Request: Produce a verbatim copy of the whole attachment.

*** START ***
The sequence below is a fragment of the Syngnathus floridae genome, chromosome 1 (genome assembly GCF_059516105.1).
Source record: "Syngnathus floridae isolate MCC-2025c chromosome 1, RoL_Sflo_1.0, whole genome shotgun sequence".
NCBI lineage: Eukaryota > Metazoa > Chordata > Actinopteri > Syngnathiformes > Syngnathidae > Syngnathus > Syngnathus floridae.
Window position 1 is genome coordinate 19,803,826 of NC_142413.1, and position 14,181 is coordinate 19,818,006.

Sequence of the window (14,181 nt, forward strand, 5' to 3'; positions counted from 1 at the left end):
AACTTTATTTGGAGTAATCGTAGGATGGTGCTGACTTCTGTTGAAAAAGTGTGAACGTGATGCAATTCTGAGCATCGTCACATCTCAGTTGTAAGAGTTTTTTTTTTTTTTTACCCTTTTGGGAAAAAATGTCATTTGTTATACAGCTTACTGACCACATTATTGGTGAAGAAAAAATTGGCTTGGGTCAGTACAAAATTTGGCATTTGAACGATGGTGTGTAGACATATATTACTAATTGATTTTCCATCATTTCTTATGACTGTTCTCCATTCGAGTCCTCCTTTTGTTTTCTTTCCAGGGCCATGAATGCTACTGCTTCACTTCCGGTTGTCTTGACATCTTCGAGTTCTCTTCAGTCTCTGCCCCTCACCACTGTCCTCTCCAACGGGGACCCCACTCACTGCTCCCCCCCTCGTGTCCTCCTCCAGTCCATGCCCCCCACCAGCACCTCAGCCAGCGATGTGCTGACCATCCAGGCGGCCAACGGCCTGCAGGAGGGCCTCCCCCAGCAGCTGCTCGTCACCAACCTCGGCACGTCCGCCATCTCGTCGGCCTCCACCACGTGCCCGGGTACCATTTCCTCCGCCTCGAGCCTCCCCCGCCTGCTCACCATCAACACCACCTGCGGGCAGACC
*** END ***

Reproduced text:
The sequence below is a fragment of the Syngnathus floridae genome, chromosome 1 (genome assembly GCF_059516105.1).
Source record: "Syngnathus floridae isolate MCC-2025c chromosome 1, RoL_Sflo_1.0, whole genome shotgun sequence".
NCBI lineage: Eukaryota > Metazoa > Chordata > Actinopteri > Syngnathiformes > Syngnathidae > Syngnathus > Syngnathus floridae.
Window position 1 is genome coordinate 19,803,826 of NC_142413.1, and position 14,181 is coordinate 19,818,006.

Sequence of the window (14,181 nt, forward strand, 5' to 3'; positions counted from 1 at the left end):
AACTTTATTTGGAGTAATCGTAGGATGGTGCTGACTTCTGTTGAAAAAGTGTGAACGTGATGCAATTCTGAGCATCGTCACATCTCAGTTGTAAGAGTTTTTTTTTTTTTTTACCCTTTTGGGAAAAAATGTCATTTGTTATACAGCTTACTGACCACATTATTGGTGAAGAAAAAATTGGCTTGGGTCAGTACAAAATTTGGCATTTGAACGATGGTGTGTAGACATATATTACTAATTGATTTTCCATCATTTCTTATGACTGTTCTCCATTCGAGTCCTCCTTTTGTTTTCTTTCCAGGGCCATGAATGCTACTGCTTCACTTCCGGTTGTCTTGACATCTTCGAGTTCTCTTCAGTCTCTGCCCCTCACCACTGTCCTCTCCAACGGGGACCCCACTCACTGCTCCCCCCCTCGTGTCCTCCTCCAGTCCATGCCCCCCACCAGCACCTCAGCCAGCGATGTGCTGACCATCCAGGCGGCCAACGGCCTGCAGGAGGGCCTCCCCCAGCAGCTGCTCGTCACCAACCTCGGCACGTCCGCCATCTCGTCGGCCTCCACCACGTGCCCGGGTACCATTTCCTCCGCCTCGAGCCTCCCCCGCCTGCTCACCATCAACACCACCTGCGGGCAGACC